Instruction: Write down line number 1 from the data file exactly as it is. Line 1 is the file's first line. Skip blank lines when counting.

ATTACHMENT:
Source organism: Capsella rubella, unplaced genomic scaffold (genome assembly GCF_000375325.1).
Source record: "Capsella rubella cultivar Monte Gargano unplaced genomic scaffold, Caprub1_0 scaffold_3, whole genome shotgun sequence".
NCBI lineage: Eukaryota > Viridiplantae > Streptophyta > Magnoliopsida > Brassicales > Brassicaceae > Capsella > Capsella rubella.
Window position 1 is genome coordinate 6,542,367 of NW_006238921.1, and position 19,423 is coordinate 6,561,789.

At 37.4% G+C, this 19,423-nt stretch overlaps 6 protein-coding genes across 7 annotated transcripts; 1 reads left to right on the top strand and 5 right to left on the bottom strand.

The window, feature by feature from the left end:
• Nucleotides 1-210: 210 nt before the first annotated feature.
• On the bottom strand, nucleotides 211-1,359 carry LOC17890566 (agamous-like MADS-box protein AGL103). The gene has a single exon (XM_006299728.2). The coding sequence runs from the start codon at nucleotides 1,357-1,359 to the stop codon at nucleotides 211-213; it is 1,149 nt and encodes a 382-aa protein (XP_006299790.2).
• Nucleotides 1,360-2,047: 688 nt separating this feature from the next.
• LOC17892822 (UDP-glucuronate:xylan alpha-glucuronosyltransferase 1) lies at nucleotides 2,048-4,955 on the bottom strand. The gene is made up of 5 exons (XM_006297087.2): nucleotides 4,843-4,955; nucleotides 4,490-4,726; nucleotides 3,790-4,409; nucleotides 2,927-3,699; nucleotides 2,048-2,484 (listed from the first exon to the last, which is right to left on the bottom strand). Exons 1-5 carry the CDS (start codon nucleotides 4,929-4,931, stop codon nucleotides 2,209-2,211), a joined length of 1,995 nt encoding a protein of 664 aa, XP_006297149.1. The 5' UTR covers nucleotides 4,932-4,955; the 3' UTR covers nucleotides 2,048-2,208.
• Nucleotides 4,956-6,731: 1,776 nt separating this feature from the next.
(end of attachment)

Source organism: Capsella rubella, unplaced genomic scaffold (genome assembly GCF_000375325.1).